I was pleasantly surprised by my publisher, Amacom, yesterday to learn that my book, Leadership Step by Step, received a starred review from Booklist.
Booklist will publish the full review in their February 1st issue, so I can’t quote the whole thing, but I’ll quote what Amacom quoted:
This is practical training made perfect. Bravo!
For those who don’t know much about Booklist, like I didn’t before looking them up, I’ll quote this Slate article, “Book Report:How four magazines you’ve probably never read help determine what books you buy“:
Look up a book on Amazon.com, and the first media review you see isn’t from a well-known book review outlet such as the New York Times or Washington Post but from Publishers Weekly. Scroll down, and chances are you’ll also find an opinion from Kirkus Reviews, Library Journal, or Booklist.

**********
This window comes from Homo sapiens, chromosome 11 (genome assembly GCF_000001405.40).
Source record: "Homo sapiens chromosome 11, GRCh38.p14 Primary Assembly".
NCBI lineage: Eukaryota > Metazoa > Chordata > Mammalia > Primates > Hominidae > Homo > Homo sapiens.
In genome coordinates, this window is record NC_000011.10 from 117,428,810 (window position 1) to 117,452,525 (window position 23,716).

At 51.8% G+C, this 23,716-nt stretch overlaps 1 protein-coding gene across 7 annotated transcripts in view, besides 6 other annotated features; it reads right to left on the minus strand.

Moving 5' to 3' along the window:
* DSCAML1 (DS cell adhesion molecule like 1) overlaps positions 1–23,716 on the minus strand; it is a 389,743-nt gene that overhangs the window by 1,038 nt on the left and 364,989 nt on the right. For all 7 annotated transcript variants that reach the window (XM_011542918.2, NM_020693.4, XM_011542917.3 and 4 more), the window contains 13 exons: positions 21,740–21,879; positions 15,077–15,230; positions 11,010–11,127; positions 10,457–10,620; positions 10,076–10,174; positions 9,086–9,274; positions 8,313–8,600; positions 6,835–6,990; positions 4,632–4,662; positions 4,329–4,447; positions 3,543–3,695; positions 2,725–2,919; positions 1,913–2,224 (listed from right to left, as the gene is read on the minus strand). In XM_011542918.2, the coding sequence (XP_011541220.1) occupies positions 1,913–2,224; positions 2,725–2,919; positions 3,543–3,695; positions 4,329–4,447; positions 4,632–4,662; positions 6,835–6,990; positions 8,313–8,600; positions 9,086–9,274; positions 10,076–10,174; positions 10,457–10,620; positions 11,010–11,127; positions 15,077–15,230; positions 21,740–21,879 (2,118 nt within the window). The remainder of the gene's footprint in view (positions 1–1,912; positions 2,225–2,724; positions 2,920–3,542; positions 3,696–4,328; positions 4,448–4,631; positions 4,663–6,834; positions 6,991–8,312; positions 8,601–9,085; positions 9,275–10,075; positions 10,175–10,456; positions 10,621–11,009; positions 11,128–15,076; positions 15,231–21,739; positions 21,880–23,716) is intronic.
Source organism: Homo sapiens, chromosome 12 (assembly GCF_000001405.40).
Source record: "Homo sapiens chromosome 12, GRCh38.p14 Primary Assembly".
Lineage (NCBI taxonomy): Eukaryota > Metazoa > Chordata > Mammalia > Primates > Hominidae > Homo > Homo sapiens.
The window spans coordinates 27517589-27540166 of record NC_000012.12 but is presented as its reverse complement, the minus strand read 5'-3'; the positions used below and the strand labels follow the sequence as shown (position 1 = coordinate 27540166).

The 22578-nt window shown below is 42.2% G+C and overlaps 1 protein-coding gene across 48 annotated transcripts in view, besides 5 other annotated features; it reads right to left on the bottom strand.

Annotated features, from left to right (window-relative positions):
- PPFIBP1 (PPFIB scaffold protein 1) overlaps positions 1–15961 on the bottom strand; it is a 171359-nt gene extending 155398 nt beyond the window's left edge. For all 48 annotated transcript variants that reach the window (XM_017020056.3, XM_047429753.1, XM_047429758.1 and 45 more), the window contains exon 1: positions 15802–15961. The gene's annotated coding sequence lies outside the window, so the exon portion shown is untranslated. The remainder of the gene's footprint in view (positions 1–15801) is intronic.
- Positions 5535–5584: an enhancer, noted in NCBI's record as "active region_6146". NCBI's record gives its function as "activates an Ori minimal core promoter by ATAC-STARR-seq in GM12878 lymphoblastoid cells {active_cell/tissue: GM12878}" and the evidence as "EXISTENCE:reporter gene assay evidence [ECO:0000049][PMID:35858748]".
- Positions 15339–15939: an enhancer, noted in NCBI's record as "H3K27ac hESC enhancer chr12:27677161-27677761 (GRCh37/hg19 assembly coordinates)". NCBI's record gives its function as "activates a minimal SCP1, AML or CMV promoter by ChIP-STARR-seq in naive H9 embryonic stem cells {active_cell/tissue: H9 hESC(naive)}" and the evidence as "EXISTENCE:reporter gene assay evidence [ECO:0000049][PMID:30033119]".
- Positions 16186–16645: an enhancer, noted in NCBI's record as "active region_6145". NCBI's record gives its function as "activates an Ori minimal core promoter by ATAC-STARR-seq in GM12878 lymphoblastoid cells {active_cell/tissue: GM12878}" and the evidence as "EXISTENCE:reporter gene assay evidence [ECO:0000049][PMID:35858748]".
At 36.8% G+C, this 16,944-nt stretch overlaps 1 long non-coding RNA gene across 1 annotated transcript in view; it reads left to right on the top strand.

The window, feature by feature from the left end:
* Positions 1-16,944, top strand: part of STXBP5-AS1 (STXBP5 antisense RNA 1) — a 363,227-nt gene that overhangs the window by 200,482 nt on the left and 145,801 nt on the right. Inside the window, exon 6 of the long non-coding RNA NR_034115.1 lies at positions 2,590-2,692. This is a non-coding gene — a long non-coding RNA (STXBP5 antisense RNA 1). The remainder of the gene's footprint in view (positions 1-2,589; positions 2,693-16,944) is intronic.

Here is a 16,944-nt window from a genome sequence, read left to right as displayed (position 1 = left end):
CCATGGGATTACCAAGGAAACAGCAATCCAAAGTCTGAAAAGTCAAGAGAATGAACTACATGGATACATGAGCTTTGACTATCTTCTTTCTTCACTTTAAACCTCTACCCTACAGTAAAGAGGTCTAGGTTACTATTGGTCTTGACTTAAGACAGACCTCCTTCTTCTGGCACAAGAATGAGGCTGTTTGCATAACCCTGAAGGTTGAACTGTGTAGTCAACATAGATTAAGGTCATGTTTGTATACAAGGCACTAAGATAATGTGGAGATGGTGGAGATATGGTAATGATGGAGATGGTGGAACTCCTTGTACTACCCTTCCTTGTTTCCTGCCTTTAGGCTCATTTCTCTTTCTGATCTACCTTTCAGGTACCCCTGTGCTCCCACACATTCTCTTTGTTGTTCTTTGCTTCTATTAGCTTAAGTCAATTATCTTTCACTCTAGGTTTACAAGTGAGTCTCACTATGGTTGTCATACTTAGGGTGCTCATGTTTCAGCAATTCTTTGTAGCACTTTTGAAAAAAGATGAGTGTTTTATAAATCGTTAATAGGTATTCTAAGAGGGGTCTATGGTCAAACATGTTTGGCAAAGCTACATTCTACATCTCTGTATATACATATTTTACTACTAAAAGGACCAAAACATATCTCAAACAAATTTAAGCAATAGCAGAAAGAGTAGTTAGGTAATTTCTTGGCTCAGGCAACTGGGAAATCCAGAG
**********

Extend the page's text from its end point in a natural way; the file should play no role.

You’ve probably never read these magazines, even if you’ve seen their names on book jackets. But they’re helping determine what you read. Together, they make up the big four of book industry trade journals, aimed at publishing insiders: newspaper and magazine editors, bookstore and library book-buyers, literary agents, and film industry types scanning them for movie rights. Long important as behind-the-scenes power brokers, they became even more powerful in the 1990s, when online booksellers signed deals with them. (Barnes & Noble.com, like Amazon, has a deal with Publishers Weekly.) Their reviews—300 or so words of plot summary, context, and a quick verdict—influence which books get noticed, bought, and promoted in the media.
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